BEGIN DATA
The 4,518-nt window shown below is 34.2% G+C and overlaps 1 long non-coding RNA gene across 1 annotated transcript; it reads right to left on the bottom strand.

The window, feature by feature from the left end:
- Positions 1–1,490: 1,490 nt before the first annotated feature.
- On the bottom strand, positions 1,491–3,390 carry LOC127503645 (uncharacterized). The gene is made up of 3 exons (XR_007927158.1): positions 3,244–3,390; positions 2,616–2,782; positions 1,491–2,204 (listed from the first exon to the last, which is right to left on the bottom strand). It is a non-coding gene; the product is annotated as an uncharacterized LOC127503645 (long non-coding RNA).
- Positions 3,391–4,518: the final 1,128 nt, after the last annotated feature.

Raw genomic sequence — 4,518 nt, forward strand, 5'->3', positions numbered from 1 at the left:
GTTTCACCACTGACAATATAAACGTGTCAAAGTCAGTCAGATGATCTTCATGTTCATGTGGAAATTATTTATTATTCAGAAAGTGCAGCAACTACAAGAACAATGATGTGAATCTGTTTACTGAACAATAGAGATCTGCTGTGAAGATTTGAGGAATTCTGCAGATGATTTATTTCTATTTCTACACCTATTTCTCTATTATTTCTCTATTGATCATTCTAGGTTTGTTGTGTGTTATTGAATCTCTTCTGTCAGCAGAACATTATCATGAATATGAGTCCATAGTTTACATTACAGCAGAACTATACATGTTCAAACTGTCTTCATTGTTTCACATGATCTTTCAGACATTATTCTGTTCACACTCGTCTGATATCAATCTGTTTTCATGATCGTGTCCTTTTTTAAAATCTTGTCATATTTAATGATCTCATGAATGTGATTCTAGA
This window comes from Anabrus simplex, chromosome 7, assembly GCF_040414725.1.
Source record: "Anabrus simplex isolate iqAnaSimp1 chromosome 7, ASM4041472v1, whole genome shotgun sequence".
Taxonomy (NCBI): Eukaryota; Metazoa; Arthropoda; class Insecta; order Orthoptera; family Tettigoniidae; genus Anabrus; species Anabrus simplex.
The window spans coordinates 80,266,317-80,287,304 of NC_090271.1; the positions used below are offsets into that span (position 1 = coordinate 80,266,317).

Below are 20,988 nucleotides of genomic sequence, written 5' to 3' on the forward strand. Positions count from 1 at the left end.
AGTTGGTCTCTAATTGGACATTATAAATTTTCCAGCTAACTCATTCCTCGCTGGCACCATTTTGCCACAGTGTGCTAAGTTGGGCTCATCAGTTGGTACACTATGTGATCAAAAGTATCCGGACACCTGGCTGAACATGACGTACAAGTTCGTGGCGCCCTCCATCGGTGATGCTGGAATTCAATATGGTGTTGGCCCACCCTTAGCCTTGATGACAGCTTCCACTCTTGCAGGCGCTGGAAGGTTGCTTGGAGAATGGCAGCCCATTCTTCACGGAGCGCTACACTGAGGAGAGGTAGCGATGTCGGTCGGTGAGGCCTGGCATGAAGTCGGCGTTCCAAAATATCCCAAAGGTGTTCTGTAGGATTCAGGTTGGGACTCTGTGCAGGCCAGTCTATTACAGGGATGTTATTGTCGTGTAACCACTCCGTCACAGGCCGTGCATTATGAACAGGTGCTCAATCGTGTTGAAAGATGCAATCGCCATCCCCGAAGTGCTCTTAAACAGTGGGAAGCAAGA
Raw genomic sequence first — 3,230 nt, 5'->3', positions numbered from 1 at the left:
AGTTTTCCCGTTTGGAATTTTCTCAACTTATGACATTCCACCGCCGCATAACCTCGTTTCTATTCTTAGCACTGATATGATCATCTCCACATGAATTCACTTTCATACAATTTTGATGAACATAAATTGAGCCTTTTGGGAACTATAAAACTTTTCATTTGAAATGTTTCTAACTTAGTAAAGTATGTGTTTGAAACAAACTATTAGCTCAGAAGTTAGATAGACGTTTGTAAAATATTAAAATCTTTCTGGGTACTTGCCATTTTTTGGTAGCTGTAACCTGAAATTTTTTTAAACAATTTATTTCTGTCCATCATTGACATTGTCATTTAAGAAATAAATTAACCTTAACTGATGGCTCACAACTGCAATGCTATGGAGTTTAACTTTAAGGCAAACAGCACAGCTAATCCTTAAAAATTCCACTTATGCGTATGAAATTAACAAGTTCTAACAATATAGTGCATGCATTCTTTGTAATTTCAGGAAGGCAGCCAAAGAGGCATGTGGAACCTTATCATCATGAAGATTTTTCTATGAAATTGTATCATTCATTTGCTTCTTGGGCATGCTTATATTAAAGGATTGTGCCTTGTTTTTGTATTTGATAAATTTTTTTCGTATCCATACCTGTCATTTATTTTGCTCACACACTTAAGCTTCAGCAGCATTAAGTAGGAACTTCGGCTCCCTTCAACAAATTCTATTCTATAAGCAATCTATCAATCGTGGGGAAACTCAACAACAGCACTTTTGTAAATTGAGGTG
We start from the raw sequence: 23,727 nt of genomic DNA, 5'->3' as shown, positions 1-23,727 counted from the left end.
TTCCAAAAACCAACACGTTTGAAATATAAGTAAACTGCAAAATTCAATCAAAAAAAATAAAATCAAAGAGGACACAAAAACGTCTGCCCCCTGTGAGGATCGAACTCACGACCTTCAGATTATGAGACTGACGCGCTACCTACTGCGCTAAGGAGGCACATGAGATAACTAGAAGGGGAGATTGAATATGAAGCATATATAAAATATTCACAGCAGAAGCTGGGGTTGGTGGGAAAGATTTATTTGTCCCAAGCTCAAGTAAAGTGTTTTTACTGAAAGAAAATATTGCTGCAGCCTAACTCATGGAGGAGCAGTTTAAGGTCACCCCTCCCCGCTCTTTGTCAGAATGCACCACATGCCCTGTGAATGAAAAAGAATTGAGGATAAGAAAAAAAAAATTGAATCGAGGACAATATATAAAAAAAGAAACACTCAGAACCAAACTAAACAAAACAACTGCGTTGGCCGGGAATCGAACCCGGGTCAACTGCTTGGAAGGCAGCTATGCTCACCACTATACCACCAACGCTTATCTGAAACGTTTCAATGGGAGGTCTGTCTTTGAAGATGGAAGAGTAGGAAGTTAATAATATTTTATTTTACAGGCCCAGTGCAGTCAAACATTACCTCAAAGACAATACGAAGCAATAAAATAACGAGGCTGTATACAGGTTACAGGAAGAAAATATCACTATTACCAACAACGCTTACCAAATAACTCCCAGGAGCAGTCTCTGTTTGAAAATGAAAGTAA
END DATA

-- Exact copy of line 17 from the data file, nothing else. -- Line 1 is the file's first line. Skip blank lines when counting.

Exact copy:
TTCCAAAAACCAACACGTTTGAAATATAAGTAAACTGCAAAATTCAATCAAAAAAAATAAAATCAAAGAGGACACAAAAACGTCTGCCCCCTGTGAGGATCGAACTCACGACCTTCAGATTATGAGACTGACGCGCTACCTACTGCGCTAAGGAGGCACATGAGATAACTAGAAGGGGAGATTGAATATGAAGCATATATAAAATATTCACAGCAGAAGCTGGGGTTGGTGGGAAAGATTTATTTGTCCCAAGCTCAAGTAAAGTGTTTTTACTGAAAGAAAATATTGCTGCAGCCTAACTCATGGAGGAGCAGTTTAAGGTCACCCCTCCCCGCTCTTTGTCAGAATGCACCACATGCCCTGTGAATGAAAAAGAATTGAGGATAAGAAAAAAAAAATTGAATCGAGGACAATATATAAAAAAAGAAACACTCAGAACCAAACTAAACAAAACAACTGCGTTGGCCGGGAATCGAACCCGGGTCAACTGCTTGGAAGGCAGCTATGCTCACCACTATACCACCAACGCTTATCTGAAACGTTTCAATGGGAGGTCTGTCTTTGAAGATGGAAGAGTAGGAAGTTAATAATATTTTATTTTACAGGCCCAGTGCAGTCAAACATTACCTCAAAGACAATACGAAGCAATAAAATAACGAGGCTGTATACAGGTTACAGGAAGAAAATATCACTATTACCAACAACGCTTACCAAATAACTCCCAGGAGCAGTCTCTGTTTGAAAATGAAAGTAA